Postgraduate taught 

Aerospace Engineering & Management MSc

Aircraft Vibration and Aeroelasticity 4 ENG4023

  • Academic Session: 2023-24
  • School: School of Engineering
  • Credits: 10
  • Level: Level 4 (SCQF level 10)
  • Typically Offered: Semester 2
  • Available to Visiting Students: Yes

Short Description

This course will foster the students' interest in aeroelasticity and structural dynamics, introduce them to aeroelastic concepts such as "the flexible aircraft", provide them with a wide range of tools to model problems in aeroelasticity and discuss modern methods and challenges in this field.


2 lectures per week

Rooms where video & audio recording is possible are requested for the lectures in this course to explore the "flipped-classroom" approach and to offer this course online in the future.

Excluded Courses





25% Final Written Exam


25% Mid Term Exam - to be administered in one of the booked Lab sessions; will include the use of a computer and notes from class.


10% Set Exercise: Continuous assessment through Moodle quizzes/assignments


40% Project work: Analytical and numerical implementation of concepts derived in class.

Main Assessment In: April/May

Are reassessment opportunities available for all summative assessments? Not applicable

Reassessments are normally available for all courses, except those which contribute to the Honours classification. For non Honours courses, students are offered reassessment in all or any of the components of assessment if the satisfactory (threshold) grade for the overall course is not achieved at the first attempt. This is normally grade D3 for undergraduate students and grade C3 for postgraduate students. Exceptionally it may not be possible to offer reassessment of some coursework items, in which case the mark achieved at the first attempt will be counted towards the final course grade. Any such exceptions for this course are described below.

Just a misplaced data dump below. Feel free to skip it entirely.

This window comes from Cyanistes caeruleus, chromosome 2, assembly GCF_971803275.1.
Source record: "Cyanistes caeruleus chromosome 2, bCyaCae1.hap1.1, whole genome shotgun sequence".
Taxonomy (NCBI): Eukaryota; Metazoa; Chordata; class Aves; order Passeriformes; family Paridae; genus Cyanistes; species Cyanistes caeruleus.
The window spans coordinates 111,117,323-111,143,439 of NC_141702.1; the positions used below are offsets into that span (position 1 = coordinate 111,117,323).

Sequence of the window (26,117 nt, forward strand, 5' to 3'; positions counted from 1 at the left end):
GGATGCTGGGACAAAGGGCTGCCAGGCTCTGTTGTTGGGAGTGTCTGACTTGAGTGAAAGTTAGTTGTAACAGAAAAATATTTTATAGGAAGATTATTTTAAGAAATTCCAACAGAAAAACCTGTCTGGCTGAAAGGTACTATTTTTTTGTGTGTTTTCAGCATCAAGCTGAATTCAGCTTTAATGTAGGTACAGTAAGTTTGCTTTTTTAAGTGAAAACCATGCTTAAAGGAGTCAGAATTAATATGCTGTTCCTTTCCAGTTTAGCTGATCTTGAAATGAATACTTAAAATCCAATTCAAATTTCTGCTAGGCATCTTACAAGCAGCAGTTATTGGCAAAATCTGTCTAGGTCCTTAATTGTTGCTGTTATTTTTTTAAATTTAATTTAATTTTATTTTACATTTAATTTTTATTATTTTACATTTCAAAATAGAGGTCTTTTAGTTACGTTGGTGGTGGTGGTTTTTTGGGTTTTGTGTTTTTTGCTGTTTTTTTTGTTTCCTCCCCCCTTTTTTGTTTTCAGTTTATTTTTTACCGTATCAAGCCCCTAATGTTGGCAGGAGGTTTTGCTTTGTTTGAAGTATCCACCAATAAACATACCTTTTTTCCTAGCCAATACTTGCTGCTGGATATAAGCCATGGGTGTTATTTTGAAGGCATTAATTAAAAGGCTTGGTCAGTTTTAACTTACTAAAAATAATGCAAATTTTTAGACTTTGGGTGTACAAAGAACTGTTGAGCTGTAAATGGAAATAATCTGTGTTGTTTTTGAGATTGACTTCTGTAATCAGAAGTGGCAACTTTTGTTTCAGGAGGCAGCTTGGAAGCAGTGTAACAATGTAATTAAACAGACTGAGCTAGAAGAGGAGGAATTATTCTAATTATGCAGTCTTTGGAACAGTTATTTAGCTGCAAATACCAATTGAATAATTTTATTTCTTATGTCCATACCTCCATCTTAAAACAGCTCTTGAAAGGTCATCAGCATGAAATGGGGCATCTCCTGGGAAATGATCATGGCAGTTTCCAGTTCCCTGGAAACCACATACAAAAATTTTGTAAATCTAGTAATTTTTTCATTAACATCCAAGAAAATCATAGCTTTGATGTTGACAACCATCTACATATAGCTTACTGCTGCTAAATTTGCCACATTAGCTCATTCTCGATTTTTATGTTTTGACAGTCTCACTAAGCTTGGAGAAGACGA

Course Aims

The aims of this course are to:

■ foster student interest in aeroelasticity and to introduce them to aeroelastic concepts such as "the flexible aircraft" and structural dynamic/aerodynamic interaction and stability;

■ provide an understanding of complex structural dynamics and aeroelasticity by use of simple Lagrangian models of aircraft wing, fuselage, and rotor systems;

■ give the student a wide range of tools to model the structural dynamics of aircraft wings;

■ demonstrate the diverse nature of aeroelasticity problems by bringing together aspects of previous courses, such as dynamics, structures, mathematics and aerodynamics;

■ provide the student with a phenomenological understanding of aeroelastic problems such as control reversal, divergence and flutter;

■ provide an understanding of the binary flutter problem.

■ provide an introduction to modern numerical methods in structural dynamics and aeroelasticity

Intended Learning Outcomes of Course

By the end of this course students will be able to:

■ apply Lagrange's method and the principle of virtual displacement to generate the equations of motion of MDOF aircraft structures, including wing/control surface combinations;

■ apply assumed modes to generate binary and ternary structural-dynamic approximations of flexible aircraft;

■ calculate the modes of simple aircraft models and explain the utility of modal analysis in structural dynamics and aeroelasticity;

■ evaluate the concepts of wing elastic axis, inertial axis and aerodynamic centre, and demonstrate how the relative positioning of these axes may affect the structural-dynamic/aeroelastic stability of the wing;

■ calculate the divergence speed of lifting surfaces;

■ calculate the flutter speed of lifting surfaces using an unsteady aerodynamic model;

■ describe the different structural/aerodynamic parameters which affect divergence and flutter.

■ demonstrate a basic understanding of modern numerical methods and the state-of-the-art in structural dynamics and aeroelasticity.

Minimum Requirement for Award of Credits

Students must attend the degree examination and submit all components of the course's summative assessment.


Students should attend at least 75% of the timetabled classes of the course.


Note that these are minimum requirements: good students will achieve far higher participation/submission rates.  Any student who misses an assessment or a significant number of classes because of illness or other good cause should report this by completing a MyCampus absence report.